Andrew Levitt has a booming voice and a big heart to match. From volunteer opportunities and service projects in high school and college, to becoming involved in the community during his adult life, helping others was, and is, an important part of what makes him who he is today.
A native of North Canton and graduate of Denison University’s theater program, Andrew has called Columbus home since 2001. Looking for an opportunity to be onstage, his friend, drag queen Virginia West, suggested he try drag.
“I think I saw an opportunity to use my platform to provide a voice for those who needed it,” Andrew said. “When I started, I didn’t see myself in the current culture of drag. I wanted to allow people who were like me to know they also had a place in it as well.”
Nina West, Andrew’s drag persona, is truly just an extension of himself.
“I think it’s really important that everyone understands they do have a seat at the table and, regardless of identity or difference, they do belong.”
“Nina is a funny, witty, sassy, larger than life, big kid at heart,” Andrew said. “She’s not different than I am. She’s a part of me. She’s just louder and larger. It’s just me on a different scale.”
Nina West has grown into a legendary figure, allowing Andrew to use his platform to support LGBTQ organizations. He’s done thousands of shows, participates in hundreds of appearances each year, and has given generously in time, talent, and treasure to the community. The charity performance he does at the end of each big show averages about $1,500—an incredible testament to his passion, and the generosity of his audience.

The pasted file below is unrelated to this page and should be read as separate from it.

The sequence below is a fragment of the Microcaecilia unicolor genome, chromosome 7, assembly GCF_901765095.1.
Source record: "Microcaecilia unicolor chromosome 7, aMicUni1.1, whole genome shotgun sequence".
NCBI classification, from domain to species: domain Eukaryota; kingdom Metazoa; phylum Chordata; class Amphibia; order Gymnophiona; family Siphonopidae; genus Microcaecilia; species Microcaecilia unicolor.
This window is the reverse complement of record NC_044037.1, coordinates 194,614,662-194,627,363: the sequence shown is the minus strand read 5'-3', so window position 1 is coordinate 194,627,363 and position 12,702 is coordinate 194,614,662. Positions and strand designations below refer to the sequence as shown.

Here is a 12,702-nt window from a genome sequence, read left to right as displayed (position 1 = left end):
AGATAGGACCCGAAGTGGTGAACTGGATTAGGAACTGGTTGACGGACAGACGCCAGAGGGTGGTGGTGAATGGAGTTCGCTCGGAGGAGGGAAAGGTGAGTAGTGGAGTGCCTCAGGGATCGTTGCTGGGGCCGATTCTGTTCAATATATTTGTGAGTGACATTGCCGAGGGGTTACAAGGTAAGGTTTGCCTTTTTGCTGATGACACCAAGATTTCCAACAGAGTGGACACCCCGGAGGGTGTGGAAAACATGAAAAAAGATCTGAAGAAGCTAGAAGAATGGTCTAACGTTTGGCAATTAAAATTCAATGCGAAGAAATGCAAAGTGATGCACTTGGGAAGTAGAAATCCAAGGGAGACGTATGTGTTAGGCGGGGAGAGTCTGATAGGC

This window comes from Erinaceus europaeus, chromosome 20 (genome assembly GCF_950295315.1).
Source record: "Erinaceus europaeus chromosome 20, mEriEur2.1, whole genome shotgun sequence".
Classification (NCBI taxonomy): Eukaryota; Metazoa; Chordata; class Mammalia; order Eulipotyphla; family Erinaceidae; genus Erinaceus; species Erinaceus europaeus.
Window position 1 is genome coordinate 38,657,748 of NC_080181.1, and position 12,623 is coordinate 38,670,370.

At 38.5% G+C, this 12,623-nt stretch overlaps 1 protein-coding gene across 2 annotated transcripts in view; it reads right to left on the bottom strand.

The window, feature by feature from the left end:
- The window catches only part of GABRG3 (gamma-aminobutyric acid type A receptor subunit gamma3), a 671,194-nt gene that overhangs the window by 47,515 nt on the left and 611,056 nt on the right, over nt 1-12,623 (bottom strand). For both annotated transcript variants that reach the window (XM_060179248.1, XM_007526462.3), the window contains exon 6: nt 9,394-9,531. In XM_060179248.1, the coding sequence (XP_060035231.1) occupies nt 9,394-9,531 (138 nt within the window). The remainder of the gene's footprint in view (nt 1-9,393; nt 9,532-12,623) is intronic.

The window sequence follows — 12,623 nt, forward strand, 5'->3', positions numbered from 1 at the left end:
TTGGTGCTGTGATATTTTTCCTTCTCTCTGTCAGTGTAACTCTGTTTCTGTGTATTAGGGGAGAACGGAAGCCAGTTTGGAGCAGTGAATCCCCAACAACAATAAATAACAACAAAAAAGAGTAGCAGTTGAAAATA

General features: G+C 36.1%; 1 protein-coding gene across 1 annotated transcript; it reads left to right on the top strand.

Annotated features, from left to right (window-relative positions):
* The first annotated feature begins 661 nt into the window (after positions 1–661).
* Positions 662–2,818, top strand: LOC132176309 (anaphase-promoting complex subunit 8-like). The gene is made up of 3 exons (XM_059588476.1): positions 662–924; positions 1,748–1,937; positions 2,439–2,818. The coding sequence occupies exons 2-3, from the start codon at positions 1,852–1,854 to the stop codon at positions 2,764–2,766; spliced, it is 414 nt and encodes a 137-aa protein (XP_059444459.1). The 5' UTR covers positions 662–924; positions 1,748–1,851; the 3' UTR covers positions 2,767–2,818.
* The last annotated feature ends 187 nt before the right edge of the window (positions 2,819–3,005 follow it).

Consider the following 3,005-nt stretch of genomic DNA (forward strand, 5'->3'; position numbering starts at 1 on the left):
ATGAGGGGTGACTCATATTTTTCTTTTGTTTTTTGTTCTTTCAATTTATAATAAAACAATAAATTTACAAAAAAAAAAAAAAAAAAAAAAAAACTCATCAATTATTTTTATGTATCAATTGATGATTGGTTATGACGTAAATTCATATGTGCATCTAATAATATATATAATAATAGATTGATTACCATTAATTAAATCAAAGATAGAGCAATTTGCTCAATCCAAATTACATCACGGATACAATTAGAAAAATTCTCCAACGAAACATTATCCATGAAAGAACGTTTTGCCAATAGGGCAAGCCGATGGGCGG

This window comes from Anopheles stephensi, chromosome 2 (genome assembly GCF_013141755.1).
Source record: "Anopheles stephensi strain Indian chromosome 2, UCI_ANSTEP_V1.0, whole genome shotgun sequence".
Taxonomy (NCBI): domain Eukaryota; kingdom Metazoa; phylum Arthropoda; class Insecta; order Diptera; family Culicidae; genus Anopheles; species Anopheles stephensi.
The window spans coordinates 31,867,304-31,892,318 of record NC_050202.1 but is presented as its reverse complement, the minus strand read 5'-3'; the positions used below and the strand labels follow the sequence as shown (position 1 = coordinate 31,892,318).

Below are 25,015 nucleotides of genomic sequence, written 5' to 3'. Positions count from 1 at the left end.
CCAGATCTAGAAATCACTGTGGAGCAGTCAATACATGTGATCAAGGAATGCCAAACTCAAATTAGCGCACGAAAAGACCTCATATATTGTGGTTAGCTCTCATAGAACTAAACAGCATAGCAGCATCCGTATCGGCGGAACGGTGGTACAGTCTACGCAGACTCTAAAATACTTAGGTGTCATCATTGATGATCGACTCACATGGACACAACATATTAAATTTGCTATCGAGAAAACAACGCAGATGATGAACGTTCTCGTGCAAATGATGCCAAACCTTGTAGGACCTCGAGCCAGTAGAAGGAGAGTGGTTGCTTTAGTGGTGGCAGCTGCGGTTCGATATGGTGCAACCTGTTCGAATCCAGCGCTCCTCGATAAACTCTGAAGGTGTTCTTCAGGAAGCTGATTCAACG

“It’s mind-blowing to know how giving people are. It’s just amazing to me,” he said. “Columbus is a really giving community and it speaks to how close-knit and tight our LGBTQ community is.”
In 2015, Andrew established The Nina West Fund at The Columbus Foundation to support local nonprofits that provide services for the LGBTQ community, including Kaleidoscope Youth Center, which has a special place in Andrew’s heart.
“I think part of the reason why an organization like Kaleidoscope has resonated with me is because that kind of resource wasn’t available when I was struggling with coming out and telling people who I was,” Andrew said.
“I keep my giving located in central Ohio so I can see the dollars that people give go to work firsthand,” he said. “That’s important for me.”
While he loves his life onstage, Andrew also appreciates the role he plays in the broader community.
“One of my favorite things about what I do, now more than ever, is making a connection with families, kids, and LGBTQ families and their children,” Andrew said. “I did a library reading at Westerville Public Library. Giving families access to the art of drag is pretty powerful and awesome.”